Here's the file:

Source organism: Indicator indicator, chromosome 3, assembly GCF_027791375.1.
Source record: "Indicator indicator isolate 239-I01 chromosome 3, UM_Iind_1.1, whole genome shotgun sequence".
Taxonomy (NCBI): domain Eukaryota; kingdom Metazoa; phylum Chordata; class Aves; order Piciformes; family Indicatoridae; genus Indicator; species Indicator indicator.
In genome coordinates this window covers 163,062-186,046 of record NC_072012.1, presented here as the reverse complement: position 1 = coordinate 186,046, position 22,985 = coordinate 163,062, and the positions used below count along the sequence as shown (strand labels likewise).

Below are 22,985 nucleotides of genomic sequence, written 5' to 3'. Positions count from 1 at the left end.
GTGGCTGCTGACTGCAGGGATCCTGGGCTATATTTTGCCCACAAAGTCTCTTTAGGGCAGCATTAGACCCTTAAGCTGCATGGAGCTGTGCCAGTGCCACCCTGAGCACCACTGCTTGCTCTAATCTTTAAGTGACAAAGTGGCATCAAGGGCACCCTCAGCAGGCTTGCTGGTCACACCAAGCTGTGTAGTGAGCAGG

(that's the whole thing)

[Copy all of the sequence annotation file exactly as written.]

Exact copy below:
Source organism: Indicator indicator, chromosome 3, assembly GCF_027791375.1.
Source record: "Indicator indicator isolate 239-I01 chromosome 3, UM_Iind_1.1, whole genome shotgun sequence".
Taxonomy (NCBI): domain Eukaryota; kingdom Metazoa; phylum Chordata; class Aves; order Piciformes; family Indicatoridae; genus Indicator; species Indicator indicator.
In genome coordinates this window covers 163,062-186,046 of record NC_072012.1, presented here as the reverse complement: position 1 = coordinate 186,046, position 22,985 = coordinate 163,062, and the positions used below count along the sequence as shown (strand labels likewise).

Below are 22,985 nucleotides of genomic sequence, written 5' to 3'. Positions count from 1 at the left end.
GTGGCTGCTGACTGCAGGGATCCTGGGCTATATTTTGCCCACAAAGTCTCTTTAGGGCAGCATTAGACCCTTAAGCTGCATGGAGCTGTGCCAGTGCCACCCTGAGCACCACTGCTTGCTCTAATCTTTAAGTGACAAAGTGGCATCAAGGGCACCCTCAGCAGGCTTGCTGGTCACACCAAGCTGTGTAGTGAGCAGG